evalOp And a b = if a == 0 || b == 0 then 0 else 1
```

The global variable map has primitive “get” and “set” expressions,
which are evaluated as follows.
Notice the call to `error`

if the variable isn’t set
(I’m not a Haskell purist).

```
eval vars (EGet var) = case Map.lookup var vars of
Nothing -> error $ "no such variable: " ++ var
Just x -> return (x, vars)
eval vars (ESet var e) = do
(val, vars') <- eval vars e
return (val, Map.insert var val vars)
```

On to control flow,
an interesting one is `EWhile`

.
Its “looping” behavior is implemented using Haskell recursion;
notice the subcall evaluating a new `EWhile`

with the new global variable set:

```
eval vars (EWhile c e) = do
(cond, vars') <- eval vars c
case cond of
0 -> return (0, vars')
_ -> do
(_, vars'') <- eval vars' e
eval vars'' (EWhile c e)
```

On to I/O, here’s the interpreter for `IWriteByte`

.
My language can only write to stdout,
but it could be extended to write to files, sockets and so on
(but this would want a native string datatype, not just integers).

```
eval vars (EWriteByte byteE) = do
(byte, vars') <- eval vars byteE
if byte < 0 then error $ "Tried to print byte < 0: " ++ show byte
else if 255 < byte then error $ "Tried to print byte > 255: " ++ show byte
else PosixIO.fdWrite PosixIO.stdOutput [Char.chr byte]
return (byte, vars')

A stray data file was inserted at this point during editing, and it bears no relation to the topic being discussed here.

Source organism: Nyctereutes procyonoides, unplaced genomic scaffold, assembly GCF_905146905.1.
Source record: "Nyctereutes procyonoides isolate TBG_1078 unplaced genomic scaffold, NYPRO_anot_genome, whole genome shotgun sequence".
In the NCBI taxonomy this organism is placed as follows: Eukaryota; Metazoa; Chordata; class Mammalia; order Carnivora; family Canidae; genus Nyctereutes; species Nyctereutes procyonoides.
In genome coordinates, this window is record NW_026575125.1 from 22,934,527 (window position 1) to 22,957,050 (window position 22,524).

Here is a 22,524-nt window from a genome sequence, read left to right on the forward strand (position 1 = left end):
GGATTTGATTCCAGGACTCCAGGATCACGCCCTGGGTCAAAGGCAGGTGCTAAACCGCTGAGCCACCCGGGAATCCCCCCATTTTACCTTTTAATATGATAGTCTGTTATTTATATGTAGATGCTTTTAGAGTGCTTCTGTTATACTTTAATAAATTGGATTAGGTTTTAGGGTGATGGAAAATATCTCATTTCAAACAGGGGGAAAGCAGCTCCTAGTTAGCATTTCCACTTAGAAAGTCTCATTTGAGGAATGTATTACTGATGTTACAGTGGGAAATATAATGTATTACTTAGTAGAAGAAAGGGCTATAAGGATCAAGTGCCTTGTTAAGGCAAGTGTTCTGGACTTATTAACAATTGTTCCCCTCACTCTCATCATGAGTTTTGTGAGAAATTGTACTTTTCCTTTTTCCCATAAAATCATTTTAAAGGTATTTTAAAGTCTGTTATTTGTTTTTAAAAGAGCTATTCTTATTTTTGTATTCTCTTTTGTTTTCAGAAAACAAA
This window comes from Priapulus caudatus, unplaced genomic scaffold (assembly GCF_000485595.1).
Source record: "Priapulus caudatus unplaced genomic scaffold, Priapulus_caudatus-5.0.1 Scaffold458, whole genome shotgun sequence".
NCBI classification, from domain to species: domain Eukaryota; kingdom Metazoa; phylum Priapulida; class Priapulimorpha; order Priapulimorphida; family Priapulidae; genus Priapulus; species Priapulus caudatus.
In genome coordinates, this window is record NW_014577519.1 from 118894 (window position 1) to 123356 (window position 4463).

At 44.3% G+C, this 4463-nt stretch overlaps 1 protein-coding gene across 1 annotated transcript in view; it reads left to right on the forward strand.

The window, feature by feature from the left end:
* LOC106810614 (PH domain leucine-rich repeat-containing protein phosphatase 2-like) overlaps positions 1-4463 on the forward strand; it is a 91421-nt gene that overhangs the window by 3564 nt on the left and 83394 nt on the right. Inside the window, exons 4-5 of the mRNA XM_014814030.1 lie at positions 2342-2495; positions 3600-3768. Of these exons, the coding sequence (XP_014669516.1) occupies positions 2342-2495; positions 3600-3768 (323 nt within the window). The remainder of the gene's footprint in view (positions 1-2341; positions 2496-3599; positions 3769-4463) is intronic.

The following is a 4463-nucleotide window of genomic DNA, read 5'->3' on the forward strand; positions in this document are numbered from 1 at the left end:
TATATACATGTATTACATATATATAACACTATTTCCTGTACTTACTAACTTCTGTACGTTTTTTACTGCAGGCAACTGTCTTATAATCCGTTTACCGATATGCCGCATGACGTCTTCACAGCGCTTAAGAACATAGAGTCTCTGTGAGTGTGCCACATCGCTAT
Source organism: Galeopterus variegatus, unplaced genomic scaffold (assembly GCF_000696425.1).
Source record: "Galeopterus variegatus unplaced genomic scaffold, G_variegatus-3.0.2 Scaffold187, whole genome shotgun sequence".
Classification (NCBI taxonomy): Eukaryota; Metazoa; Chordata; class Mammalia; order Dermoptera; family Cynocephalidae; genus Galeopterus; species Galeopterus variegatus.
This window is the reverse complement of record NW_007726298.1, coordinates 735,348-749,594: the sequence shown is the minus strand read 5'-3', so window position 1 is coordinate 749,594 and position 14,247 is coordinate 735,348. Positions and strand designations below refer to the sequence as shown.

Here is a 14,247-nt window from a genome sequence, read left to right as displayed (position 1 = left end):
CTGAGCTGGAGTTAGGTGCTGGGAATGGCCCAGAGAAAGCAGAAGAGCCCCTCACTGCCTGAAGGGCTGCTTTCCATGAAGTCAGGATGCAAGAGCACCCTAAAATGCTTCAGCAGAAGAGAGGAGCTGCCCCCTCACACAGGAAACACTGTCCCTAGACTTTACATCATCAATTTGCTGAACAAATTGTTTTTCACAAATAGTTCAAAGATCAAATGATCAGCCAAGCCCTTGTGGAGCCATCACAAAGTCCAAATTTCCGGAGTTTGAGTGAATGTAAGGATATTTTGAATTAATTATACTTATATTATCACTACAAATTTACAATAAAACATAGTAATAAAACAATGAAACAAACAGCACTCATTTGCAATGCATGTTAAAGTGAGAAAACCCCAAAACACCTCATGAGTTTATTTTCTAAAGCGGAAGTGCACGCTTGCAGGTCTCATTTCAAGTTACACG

```

Now here are some more interesting JimScript programs:

```
writeTheAlphabet :: E
writeTheAlphabet =
ESeq
(ESet "x" (EInt 1))
(EWhile (ENot (EBinOp Eq (EGet "x") (EInt 27))) (ESeq
(EWriteByte (EBinOp Add (EInt 64) (EGet "x")))
(ESet "x" (EBinOp Add (EGet "x") (EInt 1)))))
```

```
$ ./jimscript
ABCDEFGHIJKLMNOPQRSTUVWXYZ
```

```
uppercase :: E
uppercase =
(EDoWhile (ESeq
(ESet "c" EReadByte)
(EIf (EBinOp Eq (EGet "c") (EInt (-1)))
ESkip
(EIf (EBinOp And
(EBinOp Lte (EInt 97) (EGet "c"))
(EBinOp Lte (EGet "c") (EInt 122)))
(EWriteByte (EBinOp Sub (EGet "c") (EInt 32)))
(EWriteByte (EGet "c")))))
(ENot (EBinOp Eq (EGet "c") (EInt (-1)))))
```

```
$ ./jimscript
hello
HELLO
```

Programs in this language are Haskell expressions of type `E`

;
there is no defined syntax.
I might define a syntax and write a parser next.

Addendum:
some of the `eval`

definitions were long-winded so I omitted them.
Here’s are the rest.

```
eval vars (ENot e) = do
(v, vars') <- eval vars e
case v of
0 -> return (1, vars)
_ -> return (0, vars)
eval vars (EIf c t e) = do
(cond, vars') <- eval vars c
case cond of
0 -> eval vars' e
_ -> eval vars' t
eval vars (EDoWhile e c) = do
(_, vars') <- eval vars e
(cond, vars'') <- eval vars' c
case cond of
0 -> return (0, vars'')
_ -> eval vars'' (EDoWhile e c)
eval vars (ESeq e1 e2) = do
(_, vars') <- eval vars e1
eval vars' e2
eval vars ESkip = return (0, vars)
eval vars EReadByte = do
exp :: Either Exception.SomeException (String,Foreign.C.Types.CSize) <- Exception.try (PosixIO.fdRead PosixIO.stdInput 1)
case exp of
Left _ -> return (-1, vars)
Right (str,count) -> do
if count == 0 then
return (-1, vars)
else do
let [c] = str
return (Char.ord c, vars)
```

I wrote this because I felt like it. This post is not associated with my employer.